Renegade Removal

Will Fulton County Retain Control of the Case Against Former President Trump?

No man is above the law, and no man is below it.” Teddy Roosevelt.

While lawyers and law students alike are familiar with the process of removing civil actions from state to federal court based on either diversity of citizenship, or implication of a question of federal law, far fewer are aware that a similar process can be utilized for a specific set of criminal cases pending in state court.

While criminal charges are pending against a former president in multiple state courts, the exact requirements for the removal of criminal cases warrant discussion. Stated succinctly, the removal of criminal cases is available to certain federal agencies and officials when acting under the color of office or law to prevent state and local officials from interfering with the orderly administration of the federal government and prevent states from undermining federal policies by prosecuting federal agents.

28 U.S.C.A. § 1442 governs the removal of state court actions pending against federal agencies and officers and allows for removal where a federal officer can mount a “colorable federal defense” based on the performance of their duties as an officer of the United States or relating to any act taken under color of law.  (Mesa v. California, 489 U.S. 121 (1989)).

Therefore, three elements must be present in order to allow for the removal of state criminal actions to federal court:

  1. The defendant charged is a federal agency or agent or acting under the direction of said agency or official
  1. The acts leading to charges were performed or related to officials’ acts under the color  of office or law
  1. The defendant can forward a “colorable federal defense” to the crimes charged

First, that the defendant charged to be a federal agency or agent merits little discussion. It is, however, worth noting that the definition extends to federal contractors and may be stretched further to include the attorneys of federal officials and agencies, although not directly employed by the federal government.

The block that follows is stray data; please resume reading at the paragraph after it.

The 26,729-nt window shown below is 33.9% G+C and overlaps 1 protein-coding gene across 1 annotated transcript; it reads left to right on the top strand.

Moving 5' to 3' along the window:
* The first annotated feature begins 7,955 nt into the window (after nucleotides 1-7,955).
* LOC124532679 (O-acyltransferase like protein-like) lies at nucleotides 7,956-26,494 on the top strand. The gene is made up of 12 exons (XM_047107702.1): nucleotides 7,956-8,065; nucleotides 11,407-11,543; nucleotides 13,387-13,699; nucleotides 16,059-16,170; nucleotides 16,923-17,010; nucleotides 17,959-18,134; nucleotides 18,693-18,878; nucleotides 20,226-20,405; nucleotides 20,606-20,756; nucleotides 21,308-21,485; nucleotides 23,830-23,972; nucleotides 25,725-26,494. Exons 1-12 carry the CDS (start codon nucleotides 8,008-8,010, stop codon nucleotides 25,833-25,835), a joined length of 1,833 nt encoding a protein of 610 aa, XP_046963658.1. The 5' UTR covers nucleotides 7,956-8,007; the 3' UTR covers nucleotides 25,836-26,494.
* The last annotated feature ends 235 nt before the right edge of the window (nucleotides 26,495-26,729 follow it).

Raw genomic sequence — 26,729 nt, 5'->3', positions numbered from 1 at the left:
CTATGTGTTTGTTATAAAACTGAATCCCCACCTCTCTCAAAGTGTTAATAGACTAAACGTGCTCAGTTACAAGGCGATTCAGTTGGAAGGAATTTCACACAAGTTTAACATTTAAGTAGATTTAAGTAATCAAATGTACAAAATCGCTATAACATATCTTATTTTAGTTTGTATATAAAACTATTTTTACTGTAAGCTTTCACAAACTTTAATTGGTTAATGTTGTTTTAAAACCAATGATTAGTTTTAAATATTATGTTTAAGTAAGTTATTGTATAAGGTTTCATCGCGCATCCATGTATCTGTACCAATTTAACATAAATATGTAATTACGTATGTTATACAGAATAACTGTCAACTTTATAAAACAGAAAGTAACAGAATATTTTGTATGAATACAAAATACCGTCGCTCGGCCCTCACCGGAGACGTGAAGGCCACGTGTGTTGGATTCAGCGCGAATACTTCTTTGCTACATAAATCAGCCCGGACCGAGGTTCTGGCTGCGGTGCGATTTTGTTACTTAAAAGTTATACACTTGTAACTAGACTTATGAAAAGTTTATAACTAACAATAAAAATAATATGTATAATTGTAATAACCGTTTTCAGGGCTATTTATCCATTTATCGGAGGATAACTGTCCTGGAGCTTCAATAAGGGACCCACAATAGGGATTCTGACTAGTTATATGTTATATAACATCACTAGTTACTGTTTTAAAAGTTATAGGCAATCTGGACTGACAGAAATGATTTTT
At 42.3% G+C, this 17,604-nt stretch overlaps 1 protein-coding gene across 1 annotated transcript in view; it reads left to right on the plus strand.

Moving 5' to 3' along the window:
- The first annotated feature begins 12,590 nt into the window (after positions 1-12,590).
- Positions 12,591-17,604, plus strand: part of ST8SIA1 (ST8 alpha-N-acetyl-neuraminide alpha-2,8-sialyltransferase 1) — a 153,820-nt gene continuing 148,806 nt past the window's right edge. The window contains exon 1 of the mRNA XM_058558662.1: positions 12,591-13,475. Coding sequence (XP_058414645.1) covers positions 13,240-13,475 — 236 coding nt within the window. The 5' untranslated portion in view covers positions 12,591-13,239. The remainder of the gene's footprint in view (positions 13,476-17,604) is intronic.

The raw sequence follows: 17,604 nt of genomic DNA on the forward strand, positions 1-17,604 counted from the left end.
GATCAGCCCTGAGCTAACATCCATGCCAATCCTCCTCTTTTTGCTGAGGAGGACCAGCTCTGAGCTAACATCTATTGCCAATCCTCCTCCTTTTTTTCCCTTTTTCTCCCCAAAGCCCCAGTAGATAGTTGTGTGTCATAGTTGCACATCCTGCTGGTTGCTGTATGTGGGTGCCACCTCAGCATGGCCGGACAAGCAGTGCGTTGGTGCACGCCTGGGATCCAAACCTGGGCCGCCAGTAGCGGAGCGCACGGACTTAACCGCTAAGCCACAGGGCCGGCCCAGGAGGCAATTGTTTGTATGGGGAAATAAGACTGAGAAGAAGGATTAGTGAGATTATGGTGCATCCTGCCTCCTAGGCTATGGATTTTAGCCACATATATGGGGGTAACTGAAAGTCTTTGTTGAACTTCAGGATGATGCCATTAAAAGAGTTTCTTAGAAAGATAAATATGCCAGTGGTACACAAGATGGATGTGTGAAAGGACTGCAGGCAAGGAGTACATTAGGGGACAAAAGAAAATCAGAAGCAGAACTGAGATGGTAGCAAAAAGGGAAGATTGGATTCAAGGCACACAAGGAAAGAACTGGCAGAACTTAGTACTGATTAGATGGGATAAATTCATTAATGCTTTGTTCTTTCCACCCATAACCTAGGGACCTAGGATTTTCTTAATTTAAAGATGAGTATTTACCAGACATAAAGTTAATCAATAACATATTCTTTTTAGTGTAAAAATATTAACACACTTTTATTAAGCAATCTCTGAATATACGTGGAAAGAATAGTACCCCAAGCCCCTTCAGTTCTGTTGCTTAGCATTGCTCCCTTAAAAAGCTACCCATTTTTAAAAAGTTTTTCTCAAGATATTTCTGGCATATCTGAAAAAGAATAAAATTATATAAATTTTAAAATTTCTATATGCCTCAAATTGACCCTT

In the case of state charges pending against former President Donald J. Trump, the first element is clearly satisfied; the president is an official of the federal government.

Second, that the actions deemed criminal were performed under the color of office or relate to actions taken under the color of office is a narrower needle to thread. While the Supreme Court has recognized, “[t]he ordinary meaning of the[ ] words [‘relating to’] is a broad one—‘to stand in some relation; to have bearing or concern; to pertain; refer; to bring into association with or connection with.’ ” (Morales v. Trans World Airlines, Inc., 504 U.S. 374, (1992)), a previous attempt by Trump to removal criminal actions stemming from alleged payments made to adult film star, Stormy Daniels, was deemed unrelated to the color of office and instead was taken in the former president’s personal capacity.

“Trump has failed to show that the conduct charged by the Indictment is for or relating to any act performed by or for the President under color of the official acts of a President.” (New York v. Trump, No. 23 CIV. 3773 (AKH)(S.D.N.Y. July 19, 2023)). It is unclear whether the conduct resulting in criminal charges in Georgia State Court was taken under the color of law. Still, it seems likely that issues related to election integrity more closely resemble official acts than alleged hush money payments made to an adult film star. Still, it remains uncertain whether a federal judge will find this element satisfied. Due to the broad language of the statute authorizing removal, it is certainly possible that Trump will clear this threshold. The disposition of the second element likely hinges on whether Trump was acting as president or candidate in his efforts to obtain a favorable outcome in the 2020 election. 

Third and finally, asserting a “colorable” defense is a very low standard and requires only that the federal defense asserted not be manifestly “immaterial” or “wholly insubstantial and frivolous.” (Latiolais v. Huntington Ingalls, Inc., 951 F.3d 286 (5th Cir. 2020)).

In short, unless a federal defense is asserted solely to obtain jurisdiction and is clearly unsustainable on its face, the standard is satisfied, and the action will proceed in federal court. It is yet unclear what defenses will be asserted by the former president, but based on past comments, a broad claim of executive immunity is likely to surface. The colorability of such a defense is beyond the scope of this post but will likely be addressed by the judiciary in the near future.